The crafters aren’t the first participants of the creator economy to organize a strike pushing back against the platforms that support them. Last summer, many Black creators on TikTok took part in #BlackTikTokStrike, arguing that they weren’t getting adequate credit for their contributions, while white TikTokers landed lucrative brand deals. This, too, wasn’t legally a strike, but it did ultimately get TikTok’s attention.
“Principally, what Etsy stands to lose is its reputation,” Rhomberg says. “If it wants to bill itself as a small-business marketplace supporting individual crafters, that will be dampened by people who say they’re being exploited.”
Read the full article by Jane Thier at Fortune.
Marion Barry as a Model for Mayors
from the nation by Christina M. Greer:
“With crime on the rise in cities across America, along with rising unemployment, housing insecurity, and homelessness, it is high time to revisit the legacy of former Washington, D.C., Mayor Marion Barry.”
“As cities across the country experience budget constraints on the state and federal level and grapple with devastatingly high levels of unemployment and increases in crime, Barry’s vision of roughly 40 years ago should serve as a blueprint and a beacon for current mayors.”
“During his tenure as mayor, especially during his first term, Barry’s programs helped provide summer jobs for tens of thousands of D.C. teenagers, home-buying assistance for working-class residents, and food for senior citizens. Barry also placed Black Americans in thousands of middle- and upper-level management positions in his city administration that in previous generations had been reserved for whites. Because of his efforts, these government jobs enabled an entire generation of Black Americans to move more solidly into the middle class.”
Christina Greer is an associate professor of political science and American studies at Fordham University, author of Black Ethnics: Race, Immigration, and the Pursuit of the American Dream, and cohost of the podcast FAQ.NY.
Read the full article at The Nation.
Supreme Court poised to increase public funding of religious schools
from los angeles times:
After imposing a strict church-state separation for decades, the Supreme Court appears poised to allow — and in some cases even require — more government funding of church-run schools.
Conservative justices in recent years have been insisting that the tradition of church-state separation should be cast aside because it grew from an anti-Catholic bias in the late 19th and early 20th centuries.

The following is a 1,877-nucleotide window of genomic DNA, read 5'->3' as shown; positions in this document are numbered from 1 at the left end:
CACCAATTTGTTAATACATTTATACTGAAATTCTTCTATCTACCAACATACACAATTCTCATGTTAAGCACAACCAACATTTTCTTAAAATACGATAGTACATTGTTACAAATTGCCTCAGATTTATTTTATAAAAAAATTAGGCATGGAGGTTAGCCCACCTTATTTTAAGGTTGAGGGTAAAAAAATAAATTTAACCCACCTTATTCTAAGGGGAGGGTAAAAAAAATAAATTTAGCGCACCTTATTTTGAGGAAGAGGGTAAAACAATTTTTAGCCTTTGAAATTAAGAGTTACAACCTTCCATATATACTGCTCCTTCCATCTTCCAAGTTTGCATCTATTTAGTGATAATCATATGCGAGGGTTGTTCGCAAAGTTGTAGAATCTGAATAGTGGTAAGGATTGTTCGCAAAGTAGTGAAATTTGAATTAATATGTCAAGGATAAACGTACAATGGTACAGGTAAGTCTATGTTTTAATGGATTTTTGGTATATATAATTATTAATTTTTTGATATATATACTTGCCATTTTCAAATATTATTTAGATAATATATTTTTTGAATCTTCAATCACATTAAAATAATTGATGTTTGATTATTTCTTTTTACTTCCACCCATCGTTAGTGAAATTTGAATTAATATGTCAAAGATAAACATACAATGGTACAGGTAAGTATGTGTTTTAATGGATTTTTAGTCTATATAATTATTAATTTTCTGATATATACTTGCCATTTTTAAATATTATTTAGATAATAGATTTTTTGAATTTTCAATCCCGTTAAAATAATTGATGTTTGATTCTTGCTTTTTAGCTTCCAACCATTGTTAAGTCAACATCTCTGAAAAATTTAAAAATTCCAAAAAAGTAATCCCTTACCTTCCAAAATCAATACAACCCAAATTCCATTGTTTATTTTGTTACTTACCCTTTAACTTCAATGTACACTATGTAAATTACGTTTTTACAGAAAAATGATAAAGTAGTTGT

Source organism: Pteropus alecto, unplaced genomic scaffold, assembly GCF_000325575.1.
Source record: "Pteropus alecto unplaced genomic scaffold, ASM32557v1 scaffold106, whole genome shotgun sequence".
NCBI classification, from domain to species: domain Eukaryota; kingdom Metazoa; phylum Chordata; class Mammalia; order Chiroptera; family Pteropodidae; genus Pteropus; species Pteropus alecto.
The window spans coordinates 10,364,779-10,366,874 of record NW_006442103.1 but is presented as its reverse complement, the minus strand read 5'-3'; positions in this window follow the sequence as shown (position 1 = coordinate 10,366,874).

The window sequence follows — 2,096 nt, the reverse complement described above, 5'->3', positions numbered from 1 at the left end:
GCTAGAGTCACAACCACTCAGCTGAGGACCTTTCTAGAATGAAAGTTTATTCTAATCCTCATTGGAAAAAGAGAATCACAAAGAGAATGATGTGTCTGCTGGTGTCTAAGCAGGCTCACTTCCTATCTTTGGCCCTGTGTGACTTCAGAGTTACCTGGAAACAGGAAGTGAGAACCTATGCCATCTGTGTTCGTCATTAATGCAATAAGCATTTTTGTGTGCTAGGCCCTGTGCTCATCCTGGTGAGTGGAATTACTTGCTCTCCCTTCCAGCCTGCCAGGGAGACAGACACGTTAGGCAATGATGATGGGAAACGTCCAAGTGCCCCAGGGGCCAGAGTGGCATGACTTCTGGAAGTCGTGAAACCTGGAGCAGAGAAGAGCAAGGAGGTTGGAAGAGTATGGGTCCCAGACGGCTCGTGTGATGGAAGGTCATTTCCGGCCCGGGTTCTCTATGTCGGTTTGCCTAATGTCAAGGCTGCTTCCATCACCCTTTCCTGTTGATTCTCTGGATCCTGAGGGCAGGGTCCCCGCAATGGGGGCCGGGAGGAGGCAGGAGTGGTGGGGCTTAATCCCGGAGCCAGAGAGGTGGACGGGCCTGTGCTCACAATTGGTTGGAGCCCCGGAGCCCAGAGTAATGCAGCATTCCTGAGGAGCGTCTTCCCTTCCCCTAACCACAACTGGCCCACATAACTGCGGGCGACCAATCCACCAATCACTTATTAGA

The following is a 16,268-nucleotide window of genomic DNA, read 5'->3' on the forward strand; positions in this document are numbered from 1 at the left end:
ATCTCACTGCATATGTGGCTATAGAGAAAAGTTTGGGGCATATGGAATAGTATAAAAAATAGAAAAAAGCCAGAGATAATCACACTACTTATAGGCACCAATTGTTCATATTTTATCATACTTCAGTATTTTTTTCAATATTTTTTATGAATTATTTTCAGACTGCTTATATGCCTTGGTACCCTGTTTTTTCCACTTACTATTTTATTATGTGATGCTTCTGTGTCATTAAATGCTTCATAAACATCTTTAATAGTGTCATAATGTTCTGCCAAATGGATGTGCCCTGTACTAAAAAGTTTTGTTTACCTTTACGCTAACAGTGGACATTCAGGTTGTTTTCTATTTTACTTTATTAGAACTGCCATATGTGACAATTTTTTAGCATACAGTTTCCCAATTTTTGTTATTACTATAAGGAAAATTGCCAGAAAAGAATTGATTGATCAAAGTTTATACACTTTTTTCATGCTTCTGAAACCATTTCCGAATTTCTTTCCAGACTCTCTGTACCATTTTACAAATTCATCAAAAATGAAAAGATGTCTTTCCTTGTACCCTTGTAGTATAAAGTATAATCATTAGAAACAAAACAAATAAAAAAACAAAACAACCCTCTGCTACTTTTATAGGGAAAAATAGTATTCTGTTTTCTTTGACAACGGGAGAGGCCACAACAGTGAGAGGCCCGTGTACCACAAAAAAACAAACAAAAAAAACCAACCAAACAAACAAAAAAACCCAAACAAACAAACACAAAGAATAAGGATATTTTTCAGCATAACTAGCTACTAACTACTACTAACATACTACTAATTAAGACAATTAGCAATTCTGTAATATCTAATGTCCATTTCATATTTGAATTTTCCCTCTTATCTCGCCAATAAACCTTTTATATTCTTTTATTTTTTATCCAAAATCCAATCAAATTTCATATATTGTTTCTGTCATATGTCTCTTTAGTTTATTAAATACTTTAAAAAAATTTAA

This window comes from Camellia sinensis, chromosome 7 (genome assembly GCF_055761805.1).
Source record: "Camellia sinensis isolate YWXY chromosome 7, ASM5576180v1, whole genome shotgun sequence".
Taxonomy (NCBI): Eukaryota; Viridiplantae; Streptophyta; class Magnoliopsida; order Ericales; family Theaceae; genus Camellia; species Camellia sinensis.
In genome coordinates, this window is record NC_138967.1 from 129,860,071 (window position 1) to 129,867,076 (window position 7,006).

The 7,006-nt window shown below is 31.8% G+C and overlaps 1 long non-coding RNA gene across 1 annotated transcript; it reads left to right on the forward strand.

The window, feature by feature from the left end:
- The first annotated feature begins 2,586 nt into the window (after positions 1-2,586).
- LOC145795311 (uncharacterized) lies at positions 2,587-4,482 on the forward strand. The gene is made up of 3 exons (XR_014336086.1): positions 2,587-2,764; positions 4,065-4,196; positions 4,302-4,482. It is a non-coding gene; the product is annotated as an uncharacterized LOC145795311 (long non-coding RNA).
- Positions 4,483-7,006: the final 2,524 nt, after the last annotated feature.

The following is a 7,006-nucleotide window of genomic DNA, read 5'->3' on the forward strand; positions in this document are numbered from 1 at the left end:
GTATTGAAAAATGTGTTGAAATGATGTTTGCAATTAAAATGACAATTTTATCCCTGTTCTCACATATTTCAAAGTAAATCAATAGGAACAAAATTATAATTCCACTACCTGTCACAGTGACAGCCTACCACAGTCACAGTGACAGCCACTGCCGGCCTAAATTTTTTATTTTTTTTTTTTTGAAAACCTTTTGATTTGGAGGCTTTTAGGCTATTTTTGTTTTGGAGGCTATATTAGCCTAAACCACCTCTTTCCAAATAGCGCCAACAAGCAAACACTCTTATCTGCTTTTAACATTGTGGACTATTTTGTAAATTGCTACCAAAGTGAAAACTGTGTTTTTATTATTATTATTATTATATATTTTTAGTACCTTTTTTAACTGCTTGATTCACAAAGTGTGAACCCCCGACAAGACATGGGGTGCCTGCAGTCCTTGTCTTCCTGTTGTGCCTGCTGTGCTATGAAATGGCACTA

On Wednesday, the court will hear a new test of church-state separation in a case from Maine, which has no public high schools in some rural communities.
“The really big question that Carson tees up is whether by funding public schools, the state incurs a duty to fund religious schools as well,” said Aaron Saiger, a law professor at Fordham in New York. This could trigger “a cataclysmic change in the place of public education in American society and government. But if one extends the kinds of arguments that have been winning in the Supreme Court, this may be the future.”
Read the full article by David G. Savage at latimes.com.
Fordham Law Scholars Featured in “Big Idea” Limited Video Series
from fordham law news:
Eight members of the Fordham Law faculty recently spoke about the big ideas that drive their work—from frontline workers’ rights to changing power dynamic between cities and states to privacy and crime control—as part of a limited video series.
“Our nation is at a crossroads as we grapple with fundamental questions covering a range of issues that define our society and shape our culture,” said Dean Matthew Diller. “Legal scholarship plays a critical role in helping us understand these issues, the backdrop against which they arise, and in identifying promising ways forward that are true to our core values.”
Urban Consortium members Nestor Davidson and Jennifer Gordon share their ideas below.
THE BIG IDEA: Re-assessing How Cities and States Govern
Professor Nestor Davidson is the Albert A. Walsh Professor of Real Estate, Land Use and Property Law and leads the Urban Law Center at Fordham Law. As a founding editor of SLoG Law Blog (State & Local Government Law Blog), Professor Davidson evaluates how cities and states govern using policies such as Home Rule. He argues that policies should empower cities to respond to crises in ways that best serve their communities — now more than ever — in his latest article, “Do Local Governments Really Have Too Much Power? Understanding the National League of Cities’ Principles of Home Rule for the Twenty-First Century,” forthcoming in the North Carolina Law Review.
THE BIG IDEA: Globalization’s Uneven Impact
Professor Jennifer Gordon focuses her scholarship on immigration and labor law, and the struggle for social justice. More specifically, Professor Gordon examines how globalization has opened up the world to a freer flow of goods, money, and services across borders, while the laws surrounding the movement of people and the rights of workers have become more restricted. In her scholarly work, Professor Gordon critiques this contrast and asks how a fairer regime might look. In her forthcoming article in Law and Social Inquiry, “In the Zone: Work at the Intersection of Trade and Migration,” Professor Gordon examines the global regulation of trade and its relationship with migration.
View the full series at Fordham Law News.
State & Local Government Law Blog Interview with Richard Briffault